- Support for private operators: Support in terms of tools, training and coordination is required in order to improve the quality and equity of private education provision. The creation or strengthening of associations representing private operators is also an essential condition for the sector to operate effectively. The establishment of transnational networks would also allow economies of scale and a dissemination of educational innovations.
- Support for banks: Financial and technical support to financial institutions would provide significant drivers in terms of convincing them of the interest of investing in private education. This support could be in the form of short-term technical assistance or appropriate financial instruments, such as loans or guarantee funds.
Key actors in private education and the links between them (in French)
On all these issues, activities to support knowledge production would make it possible to capitalize on experience and disseminate innovations and good practices. In view of the future challenges for the development of Sub-Saharan African education systems, it would finally appear to be essential to clearly raise the question of private education and its coordination with the State.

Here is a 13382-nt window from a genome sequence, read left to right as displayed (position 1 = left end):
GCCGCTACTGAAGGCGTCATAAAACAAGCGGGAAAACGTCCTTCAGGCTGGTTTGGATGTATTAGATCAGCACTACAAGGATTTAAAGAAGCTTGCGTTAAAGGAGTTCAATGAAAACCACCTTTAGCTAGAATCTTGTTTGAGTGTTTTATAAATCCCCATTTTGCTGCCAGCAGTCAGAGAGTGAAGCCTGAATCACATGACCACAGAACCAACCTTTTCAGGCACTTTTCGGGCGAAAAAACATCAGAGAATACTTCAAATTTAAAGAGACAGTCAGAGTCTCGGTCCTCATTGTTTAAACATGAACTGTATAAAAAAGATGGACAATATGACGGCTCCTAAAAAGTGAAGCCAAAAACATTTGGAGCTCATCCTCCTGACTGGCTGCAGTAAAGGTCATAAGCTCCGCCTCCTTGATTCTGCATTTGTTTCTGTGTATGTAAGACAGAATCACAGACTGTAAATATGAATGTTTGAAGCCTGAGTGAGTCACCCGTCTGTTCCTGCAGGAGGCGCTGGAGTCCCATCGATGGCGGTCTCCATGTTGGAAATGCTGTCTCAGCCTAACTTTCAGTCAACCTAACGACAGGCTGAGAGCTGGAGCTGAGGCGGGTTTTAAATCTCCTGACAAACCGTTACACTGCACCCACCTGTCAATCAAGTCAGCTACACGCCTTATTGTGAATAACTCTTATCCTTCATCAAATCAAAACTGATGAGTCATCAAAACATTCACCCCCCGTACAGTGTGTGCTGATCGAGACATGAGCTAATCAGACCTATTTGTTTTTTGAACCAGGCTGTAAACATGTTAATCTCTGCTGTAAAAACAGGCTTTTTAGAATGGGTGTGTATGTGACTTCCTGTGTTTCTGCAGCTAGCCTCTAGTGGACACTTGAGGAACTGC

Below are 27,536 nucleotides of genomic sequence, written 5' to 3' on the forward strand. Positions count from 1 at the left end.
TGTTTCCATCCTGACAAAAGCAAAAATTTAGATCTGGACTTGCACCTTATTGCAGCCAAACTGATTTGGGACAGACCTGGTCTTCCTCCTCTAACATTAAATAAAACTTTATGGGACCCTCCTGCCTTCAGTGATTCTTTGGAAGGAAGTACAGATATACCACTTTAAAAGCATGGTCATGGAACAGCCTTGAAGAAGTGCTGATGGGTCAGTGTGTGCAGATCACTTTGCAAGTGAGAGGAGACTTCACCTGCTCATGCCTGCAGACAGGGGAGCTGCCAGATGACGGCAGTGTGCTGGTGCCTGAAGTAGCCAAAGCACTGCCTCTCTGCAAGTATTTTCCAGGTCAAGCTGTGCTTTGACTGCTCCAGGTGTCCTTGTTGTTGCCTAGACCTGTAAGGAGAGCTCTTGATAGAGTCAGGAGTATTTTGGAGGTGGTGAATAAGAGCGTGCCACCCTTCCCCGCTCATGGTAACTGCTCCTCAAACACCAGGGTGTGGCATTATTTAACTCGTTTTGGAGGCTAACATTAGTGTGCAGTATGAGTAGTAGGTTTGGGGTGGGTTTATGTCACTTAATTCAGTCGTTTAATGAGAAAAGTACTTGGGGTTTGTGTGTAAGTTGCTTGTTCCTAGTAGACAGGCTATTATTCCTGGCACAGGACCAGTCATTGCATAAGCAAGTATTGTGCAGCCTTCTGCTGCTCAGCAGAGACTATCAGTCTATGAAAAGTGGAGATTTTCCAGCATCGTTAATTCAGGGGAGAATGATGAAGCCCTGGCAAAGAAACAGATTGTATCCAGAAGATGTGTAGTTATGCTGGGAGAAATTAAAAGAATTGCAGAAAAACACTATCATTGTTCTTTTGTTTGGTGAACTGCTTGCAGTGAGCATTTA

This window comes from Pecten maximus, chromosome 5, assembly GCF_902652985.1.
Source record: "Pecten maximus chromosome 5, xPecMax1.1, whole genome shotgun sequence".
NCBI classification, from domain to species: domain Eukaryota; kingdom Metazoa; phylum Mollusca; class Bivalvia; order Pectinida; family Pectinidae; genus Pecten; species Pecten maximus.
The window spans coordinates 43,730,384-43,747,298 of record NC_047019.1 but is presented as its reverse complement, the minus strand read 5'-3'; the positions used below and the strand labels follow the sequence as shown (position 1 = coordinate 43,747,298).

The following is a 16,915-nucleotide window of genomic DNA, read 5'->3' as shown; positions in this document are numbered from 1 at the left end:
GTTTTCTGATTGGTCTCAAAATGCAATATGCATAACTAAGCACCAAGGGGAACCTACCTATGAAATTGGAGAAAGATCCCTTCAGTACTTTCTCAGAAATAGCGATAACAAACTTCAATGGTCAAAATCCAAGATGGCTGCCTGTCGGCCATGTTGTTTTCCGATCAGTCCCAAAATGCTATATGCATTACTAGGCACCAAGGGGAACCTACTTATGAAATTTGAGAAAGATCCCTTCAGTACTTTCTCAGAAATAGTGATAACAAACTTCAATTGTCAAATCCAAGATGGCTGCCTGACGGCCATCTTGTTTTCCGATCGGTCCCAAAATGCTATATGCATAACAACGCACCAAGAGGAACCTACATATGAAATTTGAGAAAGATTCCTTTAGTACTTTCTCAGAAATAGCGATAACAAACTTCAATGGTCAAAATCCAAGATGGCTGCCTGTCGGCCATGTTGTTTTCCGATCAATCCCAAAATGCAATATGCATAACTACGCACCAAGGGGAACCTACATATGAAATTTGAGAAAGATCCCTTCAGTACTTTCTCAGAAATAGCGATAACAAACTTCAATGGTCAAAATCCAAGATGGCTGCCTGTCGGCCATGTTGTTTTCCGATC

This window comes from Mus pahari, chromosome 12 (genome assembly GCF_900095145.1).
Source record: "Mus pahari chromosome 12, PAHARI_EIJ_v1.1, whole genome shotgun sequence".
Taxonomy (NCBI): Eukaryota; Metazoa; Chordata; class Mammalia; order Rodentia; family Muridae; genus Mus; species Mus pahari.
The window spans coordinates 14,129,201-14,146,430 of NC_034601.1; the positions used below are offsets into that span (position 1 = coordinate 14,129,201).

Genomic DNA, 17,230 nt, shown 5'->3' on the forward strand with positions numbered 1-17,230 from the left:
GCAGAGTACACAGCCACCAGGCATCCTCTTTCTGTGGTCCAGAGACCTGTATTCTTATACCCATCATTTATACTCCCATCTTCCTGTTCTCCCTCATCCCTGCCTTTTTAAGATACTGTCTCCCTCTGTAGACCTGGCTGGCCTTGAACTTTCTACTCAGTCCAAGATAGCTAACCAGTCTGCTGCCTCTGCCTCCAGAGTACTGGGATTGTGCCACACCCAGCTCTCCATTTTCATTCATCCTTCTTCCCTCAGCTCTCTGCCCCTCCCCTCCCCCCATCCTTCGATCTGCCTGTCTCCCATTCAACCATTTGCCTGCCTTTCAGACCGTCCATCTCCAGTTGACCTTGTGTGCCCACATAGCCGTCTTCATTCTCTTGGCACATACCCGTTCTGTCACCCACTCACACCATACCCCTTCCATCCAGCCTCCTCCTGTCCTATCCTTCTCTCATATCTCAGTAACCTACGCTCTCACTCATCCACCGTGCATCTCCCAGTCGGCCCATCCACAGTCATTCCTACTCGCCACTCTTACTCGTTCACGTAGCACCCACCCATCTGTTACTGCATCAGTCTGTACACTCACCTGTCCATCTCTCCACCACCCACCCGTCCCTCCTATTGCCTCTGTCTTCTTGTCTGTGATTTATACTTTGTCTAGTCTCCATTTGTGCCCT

- d’Aiglepierre, R (2013), « L’enseignement privé en Afrique subsaharienne : Enjeux, situations et perspectives de partenariats public-privé », A savoir, Num. 22, Agence Française de Développement.
- Kitaev, I. (2007), “Education for All and Private Education in Developing and Transitional Countries” in Private Schooling in less Economically Developed Countries: Asian and African Perspectives, Oxford studies in comparative education, Prachi Srivastava et Geoffrey Walford, Oxford.
- Kremer, M. et A. Sarychev (2000), “Why do Governments Operate School?”, mimeo, Harvard University.
- LaRocque, N. (2008), “Contracting for the Delivery of Education Services: A Typology and International Examples”, Research report, CfBT Education Trust.
- Lewis, L. et H.A. Patrinos (2012), “Impact Evaluation of Private Sector Participation in Education”, Research report, CfBT Education Trust.
- Meuret, D., S. Broccolichi ET M. Duru-Bellat (2001), “Autonomie et choix des établissements scolaires : finalités, modalités, effets”, Les Cahiers de l’IREDU, 62.
- Patrinos, H.A., F.B. Barrera-Osorio et J. Guaqueta (2009), The role and impact of public-private partnership in education, Banque mondiale, Washington, DC.
- UNESCO, (2011), Données mondiales de l’éducation, UNESCO, Institut des statistiques, 7ème édition.
- UNESCO (2012), Youth and Skills: Putting Education to Work, EFA Global Monitoring Report, 2012 Report.